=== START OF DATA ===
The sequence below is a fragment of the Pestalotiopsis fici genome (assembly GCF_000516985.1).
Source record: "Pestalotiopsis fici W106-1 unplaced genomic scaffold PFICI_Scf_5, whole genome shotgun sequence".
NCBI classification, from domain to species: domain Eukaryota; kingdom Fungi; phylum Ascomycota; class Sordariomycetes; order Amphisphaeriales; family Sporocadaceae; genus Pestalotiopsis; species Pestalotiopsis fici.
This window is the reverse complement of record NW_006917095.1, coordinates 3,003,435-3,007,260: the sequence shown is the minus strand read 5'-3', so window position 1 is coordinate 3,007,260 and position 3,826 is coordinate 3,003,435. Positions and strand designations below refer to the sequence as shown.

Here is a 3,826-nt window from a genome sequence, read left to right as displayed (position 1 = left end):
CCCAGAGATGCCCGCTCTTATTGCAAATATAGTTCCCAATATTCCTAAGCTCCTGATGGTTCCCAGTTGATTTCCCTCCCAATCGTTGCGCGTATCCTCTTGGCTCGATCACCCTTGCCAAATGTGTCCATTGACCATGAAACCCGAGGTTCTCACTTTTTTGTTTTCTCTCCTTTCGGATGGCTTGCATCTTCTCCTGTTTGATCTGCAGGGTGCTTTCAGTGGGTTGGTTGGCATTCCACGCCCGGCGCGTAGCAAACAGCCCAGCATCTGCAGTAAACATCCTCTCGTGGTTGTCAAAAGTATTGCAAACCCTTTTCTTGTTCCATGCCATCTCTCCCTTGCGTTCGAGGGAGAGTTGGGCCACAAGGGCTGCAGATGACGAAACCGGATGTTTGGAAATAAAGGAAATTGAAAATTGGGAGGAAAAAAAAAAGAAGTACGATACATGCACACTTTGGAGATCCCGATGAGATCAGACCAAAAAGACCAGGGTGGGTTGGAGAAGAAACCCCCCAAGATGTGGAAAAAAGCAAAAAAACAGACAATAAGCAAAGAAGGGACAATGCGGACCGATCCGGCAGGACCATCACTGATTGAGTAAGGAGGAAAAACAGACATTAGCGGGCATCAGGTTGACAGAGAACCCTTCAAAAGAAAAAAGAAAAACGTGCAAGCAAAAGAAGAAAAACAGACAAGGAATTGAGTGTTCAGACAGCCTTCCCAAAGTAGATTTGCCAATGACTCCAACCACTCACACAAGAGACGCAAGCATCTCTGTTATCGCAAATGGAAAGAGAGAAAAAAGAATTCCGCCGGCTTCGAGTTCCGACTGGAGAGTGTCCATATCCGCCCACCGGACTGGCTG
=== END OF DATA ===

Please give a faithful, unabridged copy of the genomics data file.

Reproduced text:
The sequence below is a fragment of the Pestalotiopsis fici genome (assembly GCF_000516985.1).
Source record: "Pestalotiopsis fici W106-1 unplaced genomic scaffold PFICI_Scf_5, whole genome shotgun sequence".
NCBI classification, from domain to species: domain Eukaryota; kingdom Fungi; phylum Ascomycota; class Sordariomycetes; order Amphisphaeriales; family Sporocadaceae; genus Pestalotiopsis; species Pestalotiopsis fici.
This window is the reverse complement of record NW_006917095.1, coordinates 3,003,435-3,007,260: the sequence shown is the minus strand read 5'-3', so window position 1 is coordinate 3,007,260 and position 3,826 is coordinate 3,003,435. Positions and strand designations below refer to the sequence as shown.

Here is a 3,826-nt window from a genome sequence, read left to right as displayed (position 1 = left end):
CCCAGAGATGCCCGCTCTTATTGCAAATATAGTTCCCAATATTCCTAAGCTCCTGATGGTTCCCAGTTGATTTCCCTCCCAATCGTTGCGCGTATCCTCTTGGCTCGATCACCCTTGCCAAATGTGTCCATTGACCATGAAACCCGAGGTTCTCACTTTTTTGTTTTCTCTCCTTTCGGATGGCTTGCATCTTCTCCTGTTTGATCTGCAGGGTGCTTTCAGTGGGTTGGTTGGCATTCCACGCCCGGCGCGTAGCAAACAGCCCAGCATCTGCAGTAAACATCCTCTCGTGGTTGTCAAAAGTATTGCAAACCCTTTTCTTGTTCCATGCCATCTCTCCCTTGCGTTCGAGGGAGAGTTGGGCCACAAGGGCTGCAGATGACGAAACCGGATGTTTGGAAATAAAGGAAATTGAAAATTGGGAGGAAAAAAAAAAGAAGTACGATACATGCACACTTTGGAGATCCCGATGAGATCAGACCAAAAAGACCAGGGTGGGTTGGAGAAGAAACCCCCCAAGATGTGGAAAAAAGCAAAAAAACAGACAATAAGCAAAGAAGGGACAATGCGGACCGATCCGGCAGGACCATCACTGATTGAGTAAGGAGGAAAAACAGACATTAGCGGGCATCAGGTTGACAGAGAACCCTTCAAAAGAAAAAAGAAAAACGTGCAAGCAAAAGAAGAAAAACAGACAAGGAATTGAGTGTTCAGACAGCCTTCCCAAAGTAGATTTGCCAATGACTCCAACCACTCACACAAGAGACGCAAGCATCTCTGTTATCGCAAATGGAAAGAGAGAAAAAAGAATTCCGCCGGCTTCGAGTTCCGACTGGAGAGTGTCCATATCCGCCCACCGGACTGGCTG